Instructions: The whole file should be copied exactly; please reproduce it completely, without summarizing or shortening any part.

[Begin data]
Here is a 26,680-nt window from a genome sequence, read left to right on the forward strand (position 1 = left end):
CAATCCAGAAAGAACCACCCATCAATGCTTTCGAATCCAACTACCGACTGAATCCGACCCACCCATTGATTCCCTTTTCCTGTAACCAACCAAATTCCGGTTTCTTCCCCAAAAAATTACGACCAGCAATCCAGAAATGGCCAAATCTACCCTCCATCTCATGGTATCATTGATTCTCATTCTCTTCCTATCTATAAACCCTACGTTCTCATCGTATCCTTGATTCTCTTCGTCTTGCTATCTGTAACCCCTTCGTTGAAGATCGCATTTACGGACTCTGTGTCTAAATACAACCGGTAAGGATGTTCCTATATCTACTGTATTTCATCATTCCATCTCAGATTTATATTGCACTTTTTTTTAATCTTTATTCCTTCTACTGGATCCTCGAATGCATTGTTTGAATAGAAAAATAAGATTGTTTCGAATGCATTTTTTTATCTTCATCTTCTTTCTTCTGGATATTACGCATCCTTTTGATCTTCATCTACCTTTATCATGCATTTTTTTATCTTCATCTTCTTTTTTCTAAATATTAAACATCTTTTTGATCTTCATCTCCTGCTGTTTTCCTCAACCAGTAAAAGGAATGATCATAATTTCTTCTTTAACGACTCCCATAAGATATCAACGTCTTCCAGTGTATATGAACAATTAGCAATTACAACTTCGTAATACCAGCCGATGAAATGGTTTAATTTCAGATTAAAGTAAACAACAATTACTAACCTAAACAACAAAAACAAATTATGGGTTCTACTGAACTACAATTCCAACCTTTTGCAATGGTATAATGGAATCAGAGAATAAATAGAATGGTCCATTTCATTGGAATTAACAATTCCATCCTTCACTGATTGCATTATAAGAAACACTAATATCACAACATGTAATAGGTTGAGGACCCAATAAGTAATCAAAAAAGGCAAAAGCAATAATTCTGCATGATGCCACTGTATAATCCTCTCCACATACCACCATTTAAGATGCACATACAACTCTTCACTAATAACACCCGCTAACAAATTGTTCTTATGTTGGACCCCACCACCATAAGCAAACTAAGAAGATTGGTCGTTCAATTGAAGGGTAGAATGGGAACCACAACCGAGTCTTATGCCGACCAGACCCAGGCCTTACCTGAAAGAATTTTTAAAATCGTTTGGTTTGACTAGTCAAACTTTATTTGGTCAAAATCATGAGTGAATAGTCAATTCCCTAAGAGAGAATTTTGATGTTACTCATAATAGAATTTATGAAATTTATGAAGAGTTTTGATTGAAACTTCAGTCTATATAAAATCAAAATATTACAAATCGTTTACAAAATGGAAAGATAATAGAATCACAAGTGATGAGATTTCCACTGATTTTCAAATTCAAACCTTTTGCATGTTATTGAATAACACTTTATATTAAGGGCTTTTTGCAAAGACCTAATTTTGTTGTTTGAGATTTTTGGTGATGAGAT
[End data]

Here is a 26,680-nt window from a genome sequence, read left to right on the forward strand (position 1 = left end):
CAATCCAGAAAGAACCACCCATCAATGCTTTCGAATCCAACTACCGACTGAATCCGACCCACCCATTGATTCCCTTTTCCTGTAACCAACCAAATTCCGGTTTCTTCCCCAAAAAATTACGACCAGCAATCCAGAAATGGCCAAATCTACCCTCCATCTCATGGTATCATTGATTCTCATTCTCTTCCTATCTATAAACCCTACGTTCTCATCGTATCCTTGATTCTCTTCGTCTTGCTATCTGTAACCCCTTCGTTGAAGATCGCATTTACGGACTCTGTGTCTAAATACAACCGGTAAGGATGTTCCTATATCTACTGTATTTCATCATTCCATCTCAGATTTATATTGCACTTTTTTTTAATCTTTATTCCTTCTACTGGATCCTCGAATGCATTGTTTGAATAGAAAAATAAGATTGTTTCGAATGCATTTTTTTATCTTCATCTTCTTTCTTCTGGATATTACGCATCCTTTTGATCTTCATCTACCTTTATCATGCATTTTTTTATCTTCATCTTCTTTTTTCTAAATATTAAACATCTTTTTGATCTTCATCTCCTGCTGTTTTCCTCAACCAGTAAAAGGAATGATCATAATTTCTTCTTTAACGACTCCCATAAGATATCAACGTCTTCCAGTGTATATGAACAATTAGCAATTACAACTTCGTAATACCAGCCGATGAAATGGTTTAATTTCAGATTAAAGTAAACAACAATTACTAACCTAAACAACAAAAACAAATTATGGGTTCTACTGAACTACAATTCCAACCTTTTGCAATGGTATAATGGAATCAGAGAATAAATAGAATGGTCCATTTCATTGGAATTAACAATTCCATCCTTCACTGATTGCATTATAAGAAACACTAATATCACAACATGTAATAGGTTGAGGACCCAATAAGTAATCAAAAAAGGCAAAAGCAATAATTCTGCATGATGCCACTGTATAATCCTCTCCACATACCACCATTTAAGATGCACATACAACTCTTCACTAATAACACCCGCTAACAAATTGTTCTTATGTTGGACCCCACCACCATAAGCAAACTAAGAAGATTGGTCGTTCAATTGAAGGGTAGAATGGGAACCACAACCGAGTCTTATGCCGACCAGACCCAGGCCTTACCTGAAAGAATTTTTAAAATCGTTTGGTTTGACTAGTCAAACTTTATTTGGTCAAAATCATGAGTGAATAGTCAATTCCCTAAGAGAGAATTTTGATGTTACTCATAATAGAATTTATGAAATTTATGAAGAGTTTTGATTGAAACTTCAGTCTATATAAAATCAAAATATTACAAATCGTTTACAAAATGGAAAGATAATAGAATCACAAGTGATGAGATTTCCACTGATTTTCAAATTCAAACCTTTTGCATGTTATTGAATAACACTTTATATTAAGGGCTTTTTGCAAAGACCTAATTTTGTTGTTTGAGATTTTTGGTGATGAGAT